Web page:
peregrine

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Related to peregrines: falcon, Peregrine Falcons

per·e·grine

 (pĕr′ə-grĭn, -grēn′)
n.
A peregrine falcon.
adj.
1. Roving or wandering.
2. Archaic Foreign; alien.

[Middle English, from Old French, from Medieval Latin peregrīnus, wandering, pilgrim, from Latin, foreigner, from pereger, being abroad : per-, through; see per- + ager, land; see agro- in Indo-European roots.]

peregrine

(ˈpɛrɪɡrɪn)
adj
1. coming from abroad
2. travelling or migratory; wandering
[C14: from Latin peregrīnus foreign, from pereger being abroad, from per through + ager land (that is, beyond one's own land)]

per•e•grine

(ˈpɛr ɪ grɪn, -ˌgrin, -ˌgraɪn)

adj.
1. wandering, traveling, or migrating.
2. foreign; alien; coming from abroad.
n.
[1350–1400; Middle English < Latin peregrīnus foreign, derivative of peregrē abroad =per- per- + -egr-, comb. form of ager field + adv. suffix]
ThesaurusAntonymsRelated WordsSynonymsLegend:
Noun1.peregrine - a widely distributed falcon formerly used in falconryperegrine - a widely distributed falcon formerly used in falconry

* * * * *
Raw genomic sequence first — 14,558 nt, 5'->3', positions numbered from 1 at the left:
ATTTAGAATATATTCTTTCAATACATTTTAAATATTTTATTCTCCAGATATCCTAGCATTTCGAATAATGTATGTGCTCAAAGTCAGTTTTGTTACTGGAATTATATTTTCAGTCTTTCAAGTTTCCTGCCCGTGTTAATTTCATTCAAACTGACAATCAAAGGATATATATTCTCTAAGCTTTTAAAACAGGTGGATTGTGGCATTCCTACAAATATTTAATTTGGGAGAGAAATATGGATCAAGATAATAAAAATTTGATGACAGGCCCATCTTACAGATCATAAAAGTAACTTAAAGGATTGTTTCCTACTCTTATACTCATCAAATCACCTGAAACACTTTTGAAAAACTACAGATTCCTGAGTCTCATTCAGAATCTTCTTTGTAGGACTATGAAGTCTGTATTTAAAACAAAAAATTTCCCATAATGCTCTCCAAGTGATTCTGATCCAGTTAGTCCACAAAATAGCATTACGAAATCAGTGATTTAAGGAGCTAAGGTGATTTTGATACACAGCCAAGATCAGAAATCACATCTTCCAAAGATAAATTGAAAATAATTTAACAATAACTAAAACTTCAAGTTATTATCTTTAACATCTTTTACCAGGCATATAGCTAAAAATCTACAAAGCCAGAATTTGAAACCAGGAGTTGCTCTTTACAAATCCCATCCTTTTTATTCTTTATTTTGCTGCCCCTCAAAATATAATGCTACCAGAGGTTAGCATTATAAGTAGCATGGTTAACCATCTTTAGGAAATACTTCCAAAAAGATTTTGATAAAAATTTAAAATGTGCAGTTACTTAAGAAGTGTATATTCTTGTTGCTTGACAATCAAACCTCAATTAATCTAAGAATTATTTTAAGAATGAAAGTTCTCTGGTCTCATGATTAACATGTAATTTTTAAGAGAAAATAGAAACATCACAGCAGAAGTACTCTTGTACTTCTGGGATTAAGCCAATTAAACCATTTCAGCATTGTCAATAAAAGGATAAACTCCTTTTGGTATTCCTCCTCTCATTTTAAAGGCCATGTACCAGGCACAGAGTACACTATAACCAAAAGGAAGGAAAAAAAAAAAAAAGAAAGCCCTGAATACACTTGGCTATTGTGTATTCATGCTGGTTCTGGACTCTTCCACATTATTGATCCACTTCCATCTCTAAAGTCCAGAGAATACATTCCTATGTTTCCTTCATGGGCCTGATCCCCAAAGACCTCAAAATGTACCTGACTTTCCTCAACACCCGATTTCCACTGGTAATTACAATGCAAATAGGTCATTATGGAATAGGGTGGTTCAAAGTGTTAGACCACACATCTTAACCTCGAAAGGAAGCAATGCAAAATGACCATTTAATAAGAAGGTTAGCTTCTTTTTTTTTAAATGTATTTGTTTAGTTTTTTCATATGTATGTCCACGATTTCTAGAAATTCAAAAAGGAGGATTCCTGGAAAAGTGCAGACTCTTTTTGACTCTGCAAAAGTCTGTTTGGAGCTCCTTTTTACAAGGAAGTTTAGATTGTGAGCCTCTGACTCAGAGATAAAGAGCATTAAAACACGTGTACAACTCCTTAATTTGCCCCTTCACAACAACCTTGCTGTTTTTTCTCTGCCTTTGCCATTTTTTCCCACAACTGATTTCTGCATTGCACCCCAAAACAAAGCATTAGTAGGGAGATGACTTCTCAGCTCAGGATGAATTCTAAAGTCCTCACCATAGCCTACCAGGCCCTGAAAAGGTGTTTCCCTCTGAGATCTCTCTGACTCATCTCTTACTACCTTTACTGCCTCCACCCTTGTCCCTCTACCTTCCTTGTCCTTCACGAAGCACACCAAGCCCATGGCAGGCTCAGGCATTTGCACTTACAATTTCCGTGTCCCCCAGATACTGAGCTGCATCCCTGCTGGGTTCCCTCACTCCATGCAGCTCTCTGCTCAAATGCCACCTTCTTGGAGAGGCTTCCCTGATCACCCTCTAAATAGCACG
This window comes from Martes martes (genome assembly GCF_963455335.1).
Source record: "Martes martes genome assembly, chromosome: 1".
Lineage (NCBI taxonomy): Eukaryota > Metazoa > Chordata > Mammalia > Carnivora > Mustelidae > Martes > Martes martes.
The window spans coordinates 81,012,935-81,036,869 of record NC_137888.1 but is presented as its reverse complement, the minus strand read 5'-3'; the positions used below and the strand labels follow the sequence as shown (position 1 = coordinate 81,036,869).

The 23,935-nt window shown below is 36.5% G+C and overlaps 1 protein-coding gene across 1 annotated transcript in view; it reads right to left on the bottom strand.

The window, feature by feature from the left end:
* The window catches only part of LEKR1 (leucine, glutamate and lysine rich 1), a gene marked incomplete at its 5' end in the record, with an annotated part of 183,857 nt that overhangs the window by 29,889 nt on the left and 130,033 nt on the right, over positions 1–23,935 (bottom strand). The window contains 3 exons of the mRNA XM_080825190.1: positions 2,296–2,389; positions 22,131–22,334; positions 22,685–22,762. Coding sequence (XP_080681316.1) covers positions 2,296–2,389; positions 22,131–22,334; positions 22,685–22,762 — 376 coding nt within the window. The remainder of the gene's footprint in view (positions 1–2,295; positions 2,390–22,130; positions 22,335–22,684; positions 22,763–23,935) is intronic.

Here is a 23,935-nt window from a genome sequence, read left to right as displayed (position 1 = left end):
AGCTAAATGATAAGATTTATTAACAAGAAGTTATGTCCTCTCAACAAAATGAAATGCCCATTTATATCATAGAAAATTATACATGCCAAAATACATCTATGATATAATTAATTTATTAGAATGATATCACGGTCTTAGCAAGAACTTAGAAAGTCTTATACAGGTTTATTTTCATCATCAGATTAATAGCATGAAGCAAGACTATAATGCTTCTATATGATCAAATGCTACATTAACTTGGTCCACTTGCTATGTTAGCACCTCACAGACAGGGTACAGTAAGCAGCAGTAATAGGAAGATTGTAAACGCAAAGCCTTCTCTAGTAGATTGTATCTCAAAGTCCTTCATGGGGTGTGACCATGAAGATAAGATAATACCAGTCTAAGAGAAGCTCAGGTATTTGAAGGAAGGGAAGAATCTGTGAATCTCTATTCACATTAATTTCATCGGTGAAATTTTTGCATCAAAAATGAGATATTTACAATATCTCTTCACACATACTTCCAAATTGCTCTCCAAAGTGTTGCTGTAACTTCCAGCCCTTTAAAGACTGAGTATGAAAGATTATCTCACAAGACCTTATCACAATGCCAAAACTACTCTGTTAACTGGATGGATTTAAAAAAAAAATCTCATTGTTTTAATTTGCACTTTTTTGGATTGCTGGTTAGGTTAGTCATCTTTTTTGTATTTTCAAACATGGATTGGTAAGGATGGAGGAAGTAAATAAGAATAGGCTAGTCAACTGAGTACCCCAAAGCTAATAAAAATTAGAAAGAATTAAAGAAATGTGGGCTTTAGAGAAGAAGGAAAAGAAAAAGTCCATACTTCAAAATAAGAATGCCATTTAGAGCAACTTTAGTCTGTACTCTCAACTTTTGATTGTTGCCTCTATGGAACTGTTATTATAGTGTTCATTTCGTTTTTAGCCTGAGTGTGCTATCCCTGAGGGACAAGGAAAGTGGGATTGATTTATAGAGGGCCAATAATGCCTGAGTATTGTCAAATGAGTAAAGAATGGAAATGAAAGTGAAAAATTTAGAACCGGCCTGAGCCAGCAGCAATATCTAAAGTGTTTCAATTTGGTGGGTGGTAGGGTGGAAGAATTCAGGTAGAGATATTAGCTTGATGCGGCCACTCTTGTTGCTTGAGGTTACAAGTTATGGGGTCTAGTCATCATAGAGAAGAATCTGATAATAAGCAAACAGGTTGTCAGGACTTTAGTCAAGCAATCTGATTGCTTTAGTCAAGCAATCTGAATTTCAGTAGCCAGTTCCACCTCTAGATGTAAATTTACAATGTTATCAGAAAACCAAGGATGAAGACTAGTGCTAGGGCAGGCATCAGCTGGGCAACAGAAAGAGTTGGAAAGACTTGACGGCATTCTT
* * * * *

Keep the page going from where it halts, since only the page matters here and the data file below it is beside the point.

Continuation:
falcon - diurnal birds of prey having long pointed powerful wings adapted for swift flight
Falco, genus Falco - a genus of Falconidae
falcon-gentil, falcon-gentle - female falcon especially a female peregrine falcon
Adj.1.peregrine - migratory; "a restless mobile society"; "the nomadic habits of the Bedouins"; "believed the profession of a peregrine typist would have a happy future"; "wandering tribes"
unsettled - not settled or established; "an unsettled lifestyle"
Translations

peregrine

[ˈperɪgrɪn]
A. Nhalcón m común, neblí m
B. CPD peregrine falcon Nhalcón m peregrino

peregrine (falcon)

nWanderfalke m

peregrine

[ˈpɛrɪgrɪn] peregrine falcon nfalco pellegrino
References in classic literature ?
I happen to know that Smollett wrote Peregrine Pickle.
I remember, in the catalogue, being impressed by the title, "The Adventures of Peregrine Pickle.
Its shrill and piercing cries drew all eyes upon it, and, as it came nearer, a dark spot which circled above it resolved itself into a peregrine falcon, which hovered over its head, poising itself from time to time, and watching its chance of closing with its clumsy quarry.
From that blessed little room, Roderick Random, Peregrine Pickle, Humphrey Clinker, Tom Jones, the Vicar of Wakefield, Don Quixote, Gil Blas, and Robinson Crusoe, came out, a glorious host, to keep me company.
Peregrines are responding to the city's siren song and thriving in urban environments.
And some peregrines thrive in a most unusual habitat--cities